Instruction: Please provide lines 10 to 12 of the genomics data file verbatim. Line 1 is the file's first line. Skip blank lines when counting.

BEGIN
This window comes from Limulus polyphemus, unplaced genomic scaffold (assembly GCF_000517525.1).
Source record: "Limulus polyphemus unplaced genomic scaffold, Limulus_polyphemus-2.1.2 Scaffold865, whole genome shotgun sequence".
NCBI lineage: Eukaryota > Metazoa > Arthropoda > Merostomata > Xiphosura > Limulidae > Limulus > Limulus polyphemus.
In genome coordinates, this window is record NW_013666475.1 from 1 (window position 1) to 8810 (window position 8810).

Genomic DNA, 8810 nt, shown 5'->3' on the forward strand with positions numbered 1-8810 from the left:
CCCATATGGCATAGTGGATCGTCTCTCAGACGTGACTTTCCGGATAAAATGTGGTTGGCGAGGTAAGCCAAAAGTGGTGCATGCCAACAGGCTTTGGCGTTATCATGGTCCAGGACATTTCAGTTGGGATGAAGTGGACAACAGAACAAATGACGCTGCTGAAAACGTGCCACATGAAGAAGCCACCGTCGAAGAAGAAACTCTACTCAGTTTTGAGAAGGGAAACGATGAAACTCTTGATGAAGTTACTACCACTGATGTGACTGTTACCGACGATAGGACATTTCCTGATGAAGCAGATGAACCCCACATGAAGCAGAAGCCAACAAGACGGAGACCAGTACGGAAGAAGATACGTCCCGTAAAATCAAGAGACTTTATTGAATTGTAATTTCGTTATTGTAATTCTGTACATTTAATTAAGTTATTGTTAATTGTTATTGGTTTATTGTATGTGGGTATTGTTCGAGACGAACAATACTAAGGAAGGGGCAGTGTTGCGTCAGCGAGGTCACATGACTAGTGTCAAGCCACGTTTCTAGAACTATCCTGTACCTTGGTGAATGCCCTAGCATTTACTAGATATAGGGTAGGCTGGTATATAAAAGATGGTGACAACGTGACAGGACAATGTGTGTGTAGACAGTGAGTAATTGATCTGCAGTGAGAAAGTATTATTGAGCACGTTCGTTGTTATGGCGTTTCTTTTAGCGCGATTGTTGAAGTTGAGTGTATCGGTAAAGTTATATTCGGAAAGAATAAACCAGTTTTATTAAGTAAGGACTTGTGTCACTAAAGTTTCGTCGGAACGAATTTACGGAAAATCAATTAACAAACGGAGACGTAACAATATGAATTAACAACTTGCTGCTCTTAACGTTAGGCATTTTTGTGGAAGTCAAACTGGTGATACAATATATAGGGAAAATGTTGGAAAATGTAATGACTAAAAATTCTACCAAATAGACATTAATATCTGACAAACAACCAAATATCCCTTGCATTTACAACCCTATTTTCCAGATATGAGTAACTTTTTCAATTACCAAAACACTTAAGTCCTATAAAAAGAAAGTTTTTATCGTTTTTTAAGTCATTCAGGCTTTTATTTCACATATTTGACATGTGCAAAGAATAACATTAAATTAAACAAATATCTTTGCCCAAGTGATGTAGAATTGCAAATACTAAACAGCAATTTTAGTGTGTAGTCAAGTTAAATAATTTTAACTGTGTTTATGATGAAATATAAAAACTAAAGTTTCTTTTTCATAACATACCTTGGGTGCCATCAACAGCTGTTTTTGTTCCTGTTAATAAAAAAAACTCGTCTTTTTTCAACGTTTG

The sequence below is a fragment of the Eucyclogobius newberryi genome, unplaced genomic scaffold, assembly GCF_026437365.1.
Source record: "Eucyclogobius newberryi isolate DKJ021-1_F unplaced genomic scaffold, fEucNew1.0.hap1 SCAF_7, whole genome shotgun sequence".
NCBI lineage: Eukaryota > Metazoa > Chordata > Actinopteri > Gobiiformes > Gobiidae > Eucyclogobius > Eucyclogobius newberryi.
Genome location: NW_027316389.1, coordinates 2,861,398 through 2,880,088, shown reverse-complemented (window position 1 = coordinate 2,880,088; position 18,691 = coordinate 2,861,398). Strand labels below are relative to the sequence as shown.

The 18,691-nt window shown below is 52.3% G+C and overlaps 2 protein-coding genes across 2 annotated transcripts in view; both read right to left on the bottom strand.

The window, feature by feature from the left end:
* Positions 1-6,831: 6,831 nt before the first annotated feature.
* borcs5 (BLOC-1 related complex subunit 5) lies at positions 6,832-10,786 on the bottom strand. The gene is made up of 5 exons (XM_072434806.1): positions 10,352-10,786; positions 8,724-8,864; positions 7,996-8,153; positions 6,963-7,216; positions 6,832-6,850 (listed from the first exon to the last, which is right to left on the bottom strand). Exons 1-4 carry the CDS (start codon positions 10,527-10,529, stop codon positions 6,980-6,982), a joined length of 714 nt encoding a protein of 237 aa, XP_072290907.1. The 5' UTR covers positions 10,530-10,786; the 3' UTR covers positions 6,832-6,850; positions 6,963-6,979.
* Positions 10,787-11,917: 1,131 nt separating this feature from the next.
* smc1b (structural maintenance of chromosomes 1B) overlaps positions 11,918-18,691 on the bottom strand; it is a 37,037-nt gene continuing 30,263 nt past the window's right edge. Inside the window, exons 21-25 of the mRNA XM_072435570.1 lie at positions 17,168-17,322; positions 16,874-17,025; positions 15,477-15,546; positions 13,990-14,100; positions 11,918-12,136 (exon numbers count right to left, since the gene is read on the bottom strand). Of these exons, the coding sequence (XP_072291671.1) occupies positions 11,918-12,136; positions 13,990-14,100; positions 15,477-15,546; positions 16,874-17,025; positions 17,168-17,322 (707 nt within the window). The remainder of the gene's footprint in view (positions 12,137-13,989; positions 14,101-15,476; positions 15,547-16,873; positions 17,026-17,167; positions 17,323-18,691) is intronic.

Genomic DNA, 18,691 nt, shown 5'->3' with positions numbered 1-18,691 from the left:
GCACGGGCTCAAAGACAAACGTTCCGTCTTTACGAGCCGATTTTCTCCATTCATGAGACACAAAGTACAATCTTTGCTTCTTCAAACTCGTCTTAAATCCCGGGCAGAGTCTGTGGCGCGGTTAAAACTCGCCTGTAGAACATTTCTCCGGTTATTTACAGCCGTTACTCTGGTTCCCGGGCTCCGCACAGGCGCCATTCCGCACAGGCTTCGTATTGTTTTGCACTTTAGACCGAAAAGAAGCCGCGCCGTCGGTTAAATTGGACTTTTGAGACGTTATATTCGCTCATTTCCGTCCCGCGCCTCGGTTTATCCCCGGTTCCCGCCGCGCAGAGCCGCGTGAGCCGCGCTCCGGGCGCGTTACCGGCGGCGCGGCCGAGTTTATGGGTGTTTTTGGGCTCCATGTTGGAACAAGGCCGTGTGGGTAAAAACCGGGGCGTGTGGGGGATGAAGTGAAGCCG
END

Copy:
Genome location: NW_027316389.1, coordinates 2,861,398 through 2,880,088, shown reverse-complemented (window position 1 = coordinate 2,880,088; position 18,691 = coordinate 2,861,398). Strand labels below are relative to the sequence as shown.

The 18,691-nt window shown below is 52.3% G+C and overlaps 2 protein-coding genes across 2 annotated transcripts in view; both read right to left on the bottom strand.

The window, feature by feature from the left end: